The English major fundamentally teaches students how to communicate. Not only are you learning to read, but you are learning how to figure out what language means, to identify nuance and recreate it.

You also learn how to write! This is probably one of the most important skills I’ve learned in college. Before starting at Carleton, I had little experience with formal papers. I didn’t know how to write a good thesis, or even how to write a topic sentence. My English courses have helped me express my ideas and make an argument more clearly.

What I really want to convey here is that these skills are crucial in literally every field. There is not a single industry that does not rely on communication in some capacity. Even in my biology class last term, my professor mentioned that STEM fields need good writers. So no matter your interests, the ability to communicate effectively is paramount.

What Makes Carleton’s English Department Special?

Carleton is a pretty small school! We only have about 2,000 students, and 60 English majors. Coincidentally, that is the perfect environment for an English education, which relies heavily on discussion. In fact, most of the English courses I’ve had at Carleton primarily practice learning through discussion rather than lecture. The small size of most classes (the largest English class I’ve had was around 25 students, and the smallest 10) is conducive to really great discussions. Everyone gets comfortable around one another quickly, and everyone gets the chance to talk.

Also, the small size of the courses means that professors are really supportive and accessible. (Did you know that Carleton is #1 in undergraduate teaching?) I once spontaneously spent an hour after class discussing one of the topics from the day with the professor. Professors also often encourage students to attend office hours for any reason, even if it goes beyond the course subject. Additionally, some professors (not during the pandemic, of course) will invite students over for dinner, a class get together, etc.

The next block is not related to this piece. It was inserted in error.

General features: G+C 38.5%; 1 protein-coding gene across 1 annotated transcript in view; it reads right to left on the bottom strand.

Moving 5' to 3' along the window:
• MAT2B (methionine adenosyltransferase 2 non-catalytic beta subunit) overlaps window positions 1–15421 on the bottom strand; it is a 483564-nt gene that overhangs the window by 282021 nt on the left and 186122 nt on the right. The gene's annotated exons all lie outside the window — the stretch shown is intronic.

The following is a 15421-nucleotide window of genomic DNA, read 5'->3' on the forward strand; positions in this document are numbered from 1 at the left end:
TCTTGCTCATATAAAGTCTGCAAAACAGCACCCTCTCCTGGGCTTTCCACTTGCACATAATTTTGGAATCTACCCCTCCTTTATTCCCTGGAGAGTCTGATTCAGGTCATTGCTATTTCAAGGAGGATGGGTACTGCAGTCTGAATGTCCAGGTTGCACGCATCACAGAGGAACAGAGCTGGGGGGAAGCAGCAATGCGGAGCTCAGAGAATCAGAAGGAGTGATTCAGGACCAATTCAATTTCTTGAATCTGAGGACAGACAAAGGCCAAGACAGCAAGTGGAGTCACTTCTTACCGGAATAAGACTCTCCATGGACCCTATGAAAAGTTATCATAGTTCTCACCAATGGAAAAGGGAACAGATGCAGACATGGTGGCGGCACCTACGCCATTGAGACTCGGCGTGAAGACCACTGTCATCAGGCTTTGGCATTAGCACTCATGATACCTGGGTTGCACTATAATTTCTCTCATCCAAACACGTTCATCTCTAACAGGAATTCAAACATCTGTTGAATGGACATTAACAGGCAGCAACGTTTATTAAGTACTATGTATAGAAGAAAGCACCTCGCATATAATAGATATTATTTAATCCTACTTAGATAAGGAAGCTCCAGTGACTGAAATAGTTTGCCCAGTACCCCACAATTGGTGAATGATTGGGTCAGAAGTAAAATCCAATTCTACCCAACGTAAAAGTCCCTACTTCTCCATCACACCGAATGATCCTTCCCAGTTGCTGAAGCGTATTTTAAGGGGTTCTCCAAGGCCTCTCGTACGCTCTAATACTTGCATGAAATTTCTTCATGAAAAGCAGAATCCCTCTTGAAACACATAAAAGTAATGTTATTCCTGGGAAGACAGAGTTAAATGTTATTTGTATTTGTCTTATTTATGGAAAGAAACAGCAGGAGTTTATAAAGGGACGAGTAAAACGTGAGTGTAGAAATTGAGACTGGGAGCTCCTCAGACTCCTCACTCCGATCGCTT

Essentially, there are lots of opportunities to really get to know your professors and fellow students in the English department. I love this! It makes learning feel like a more personal process, and is one of my favorite things about the Carleton experience.

At the end of the day…

You will most likely decide that you want to be an English major. But even if you don’t—though you definitely will—you should still take a class or two. This will improve your writing skills immensely (even if you’re already an amazing writer), and you’ll have some really great conversations about some really great literature. Enough said!

Andriana is a sophomore at Carleton, where she is earning a major in English and a minor in Cross-Cultural Studies. Although she is spending the year at home in Richmond, VA, Andriana is already excited to return to Carleton in the fall. When she isn’t busy studying, Andriana can be found binge-reading, playing music, or watching a favorite movie or show for the umpteenth time. Meet the other bloggers!